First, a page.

When I worked at the TIFF box office and was told someone “wanted to speak to a manager” to voice their complaints to someone in charge about the festival, one of the common refrains was that TIFF used to be “The People’s Festival” but had now become too “mainstream” and too eager to cater to Hollywood’s publicity machine and George Clooney photo-ops at the expense of cinema. I always thought this argument was a perception influenced by how the festival gets covered on ET Canada or in the entertainment section of the paper, and not reflective of the hard work of TIFF’s specialized programming team who spend much of the year scouring the planet looking for innovative work in every genre, sometimes tracking progress on projects for years in anticipation of someday inviting them to the festival. TIFF is screening 296 features in 2016; even if someone was only interested in 10 per cent of the lineup, that’s still nearly 30 films to watch in 11 days. It was sometimes my fantasy to personally select a schedule of films for someone who thought the festival was “too mainstream” to have to watch so they could have their minds blown.

A great example of TIFF’s spectrum of offerings is the venerable Wavelengths programme of formally daring, experimental cinema. On Saturday, the Filipino independent filmmaker Lav Diaz won a major film festival prize, the Golden Lion at the Venice Film Festival, for his latest film The Woman Who Left. Diaz’s work tends to be immersive; his previous film played at the Berlin Film Festival this year and clocked in at eight hours. This latest work is a comparatively lean 227 minutes. Diaz’s approach to cinema is similar to a painter using a big canvas; no one would criticize a painter that their painting is “too big.” A film like this is certainly not something you’d stumble into and enjoy, but for those who appreciate the specific cerebral rewards of letting oneself be transported and absorbed by a film straddling both minimalism and maximality, these opportunities don’t come along often.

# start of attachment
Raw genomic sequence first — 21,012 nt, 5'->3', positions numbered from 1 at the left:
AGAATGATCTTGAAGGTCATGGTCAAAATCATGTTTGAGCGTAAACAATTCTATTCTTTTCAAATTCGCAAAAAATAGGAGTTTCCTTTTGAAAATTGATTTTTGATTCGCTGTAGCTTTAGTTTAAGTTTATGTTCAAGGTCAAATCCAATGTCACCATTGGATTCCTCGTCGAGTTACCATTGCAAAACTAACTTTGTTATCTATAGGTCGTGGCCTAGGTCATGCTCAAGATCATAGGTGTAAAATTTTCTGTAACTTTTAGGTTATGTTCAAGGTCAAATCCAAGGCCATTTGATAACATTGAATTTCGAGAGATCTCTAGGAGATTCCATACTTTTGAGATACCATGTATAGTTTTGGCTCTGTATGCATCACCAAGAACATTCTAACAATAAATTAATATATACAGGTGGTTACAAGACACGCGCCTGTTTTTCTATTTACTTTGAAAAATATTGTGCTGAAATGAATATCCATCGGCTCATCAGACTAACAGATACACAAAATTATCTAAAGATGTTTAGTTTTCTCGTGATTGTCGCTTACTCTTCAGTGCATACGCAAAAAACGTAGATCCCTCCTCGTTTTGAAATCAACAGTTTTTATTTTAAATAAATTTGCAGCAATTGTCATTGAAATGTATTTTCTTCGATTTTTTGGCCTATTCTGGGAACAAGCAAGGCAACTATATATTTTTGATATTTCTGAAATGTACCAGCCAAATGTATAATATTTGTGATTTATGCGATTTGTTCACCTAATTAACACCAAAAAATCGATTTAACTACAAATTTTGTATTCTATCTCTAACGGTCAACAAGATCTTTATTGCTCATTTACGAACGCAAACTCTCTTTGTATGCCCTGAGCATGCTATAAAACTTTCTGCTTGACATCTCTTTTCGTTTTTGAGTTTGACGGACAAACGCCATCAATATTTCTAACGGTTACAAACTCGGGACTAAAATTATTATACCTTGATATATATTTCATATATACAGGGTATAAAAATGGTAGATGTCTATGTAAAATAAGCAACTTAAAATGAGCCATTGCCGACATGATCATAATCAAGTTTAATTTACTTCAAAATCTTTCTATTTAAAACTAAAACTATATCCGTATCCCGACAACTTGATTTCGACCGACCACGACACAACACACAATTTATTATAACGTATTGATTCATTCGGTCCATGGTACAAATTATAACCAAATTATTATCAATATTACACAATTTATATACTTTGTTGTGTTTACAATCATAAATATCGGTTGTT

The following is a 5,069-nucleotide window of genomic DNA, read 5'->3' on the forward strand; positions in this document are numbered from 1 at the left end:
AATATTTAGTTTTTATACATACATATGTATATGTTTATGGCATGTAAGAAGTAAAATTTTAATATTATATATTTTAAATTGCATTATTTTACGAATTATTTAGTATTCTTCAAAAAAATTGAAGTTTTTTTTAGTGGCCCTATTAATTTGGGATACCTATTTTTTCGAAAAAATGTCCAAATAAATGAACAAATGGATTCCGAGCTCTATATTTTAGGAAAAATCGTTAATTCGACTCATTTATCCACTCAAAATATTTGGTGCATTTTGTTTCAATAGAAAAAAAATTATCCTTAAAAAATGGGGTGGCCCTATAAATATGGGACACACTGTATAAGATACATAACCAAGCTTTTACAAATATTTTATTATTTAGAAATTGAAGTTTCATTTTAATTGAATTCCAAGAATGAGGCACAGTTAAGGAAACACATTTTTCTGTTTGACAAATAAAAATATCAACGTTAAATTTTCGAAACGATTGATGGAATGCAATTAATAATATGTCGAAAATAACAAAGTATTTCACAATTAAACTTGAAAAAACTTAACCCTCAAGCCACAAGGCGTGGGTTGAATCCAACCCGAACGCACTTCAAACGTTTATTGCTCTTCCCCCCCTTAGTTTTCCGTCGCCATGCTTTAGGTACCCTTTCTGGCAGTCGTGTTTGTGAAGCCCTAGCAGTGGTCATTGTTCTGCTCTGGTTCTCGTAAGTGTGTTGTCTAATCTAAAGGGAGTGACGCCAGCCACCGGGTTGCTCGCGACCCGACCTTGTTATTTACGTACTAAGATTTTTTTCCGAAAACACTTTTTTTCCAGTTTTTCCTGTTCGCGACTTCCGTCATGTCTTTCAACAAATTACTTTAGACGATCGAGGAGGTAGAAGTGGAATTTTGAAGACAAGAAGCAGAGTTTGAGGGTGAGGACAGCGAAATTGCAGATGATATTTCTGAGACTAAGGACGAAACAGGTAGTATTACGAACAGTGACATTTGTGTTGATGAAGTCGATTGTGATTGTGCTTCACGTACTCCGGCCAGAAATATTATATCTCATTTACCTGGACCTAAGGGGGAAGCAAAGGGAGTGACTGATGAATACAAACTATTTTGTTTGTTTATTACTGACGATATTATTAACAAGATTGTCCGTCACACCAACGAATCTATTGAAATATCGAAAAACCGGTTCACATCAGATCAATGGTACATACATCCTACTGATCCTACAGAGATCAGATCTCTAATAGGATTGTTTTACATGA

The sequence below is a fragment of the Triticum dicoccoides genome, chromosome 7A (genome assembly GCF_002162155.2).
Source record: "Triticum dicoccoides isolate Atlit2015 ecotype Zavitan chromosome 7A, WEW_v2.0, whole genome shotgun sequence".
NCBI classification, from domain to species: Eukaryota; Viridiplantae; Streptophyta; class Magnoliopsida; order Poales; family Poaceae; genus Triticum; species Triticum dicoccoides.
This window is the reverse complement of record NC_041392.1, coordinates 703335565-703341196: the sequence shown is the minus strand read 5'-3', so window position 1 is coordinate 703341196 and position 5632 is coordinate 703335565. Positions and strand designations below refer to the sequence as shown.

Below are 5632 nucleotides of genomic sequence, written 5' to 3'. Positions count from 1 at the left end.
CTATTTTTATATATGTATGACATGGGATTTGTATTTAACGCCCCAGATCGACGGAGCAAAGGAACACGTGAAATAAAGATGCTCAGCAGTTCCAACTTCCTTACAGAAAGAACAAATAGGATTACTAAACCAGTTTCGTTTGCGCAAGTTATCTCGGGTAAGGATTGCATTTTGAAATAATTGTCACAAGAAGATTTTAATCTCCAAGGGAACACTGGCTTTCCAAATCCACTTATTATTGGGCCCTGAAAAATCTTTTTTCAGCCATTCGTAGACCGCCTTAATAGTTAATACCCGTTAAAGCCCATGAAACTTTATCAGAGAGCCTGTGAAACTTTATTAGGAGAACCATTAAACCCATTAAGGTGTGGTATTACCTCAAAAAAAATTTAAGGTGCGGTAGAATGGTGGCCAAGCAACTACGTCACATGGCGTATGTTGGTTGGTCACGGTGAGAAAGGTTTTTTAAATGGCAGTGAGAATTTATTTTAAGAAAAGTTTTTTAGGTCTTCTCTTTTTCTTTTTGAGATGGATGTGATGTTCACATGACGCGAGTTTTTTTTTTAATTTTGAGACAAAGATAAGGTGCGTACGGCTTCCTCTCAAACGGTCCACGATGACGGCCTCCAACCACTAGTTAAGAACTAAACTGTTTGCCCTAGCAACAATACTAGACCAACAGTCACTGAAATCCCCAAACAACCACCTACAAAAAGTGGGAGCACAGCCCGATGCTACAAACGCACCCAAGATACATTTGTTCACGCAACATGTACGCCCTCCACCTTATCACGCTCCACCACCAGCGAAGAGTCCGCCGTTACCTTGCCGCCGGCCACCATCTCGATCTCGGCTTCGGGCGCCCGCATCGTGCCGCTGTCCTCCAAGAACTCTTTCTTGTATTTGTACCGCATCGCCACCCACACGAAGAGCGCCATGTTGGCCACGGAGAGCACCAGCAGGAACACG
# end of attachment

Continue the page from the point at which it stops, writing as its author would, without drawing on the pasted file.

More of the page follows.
What’s Going on Today at TIFF?

Those who are now terrified of such avant-garde prospects and would prefer the comfort of movie stars and Hollywood fare have options as well, with the Canadian premiere of another big Oscar favourite and the film I predict will win the festival’s People’s Choice Award: La La Land. It’s Damien Chazelle’s follow-up to Whiplash and stars everybody’s favourite actors, Emma Stone (who won the Best Actress prize in Venice for this) and Canada’s own Ryan Gosling. The teaser trailer makes it look like a pastiche of the sweeping lens-flared sumptuousness of Punch-Drunk Love and the classic Hollywood musical, and I don’t mean that as a slight. It premieres tonight at the Princess of Wales Theatre at 6:15 p.m., and I bet there are already people in the rush line.

Gosling will be appearing in fellow Canadian Denis Villeneuve’s Blade Runner sequel in the near future, but, first, Villeneuve delivers an original science-fiction project, the big studio picture Arrival, featuring Amy Adams and Jeremy Renner. The trailer makes it look like M. Night Shyamalan meets Jodie Foster’s Contact, but who’s kidding who—it’s probably something more original than that and we’re all going to go see it. Arrival is the late show at Roy Thomson Hall tonight, and, speaking of “arrival,” please be at the theatre no later than 15 minutes before showtime or you may lose your seat to the people in the rush line; this is a hot ticket.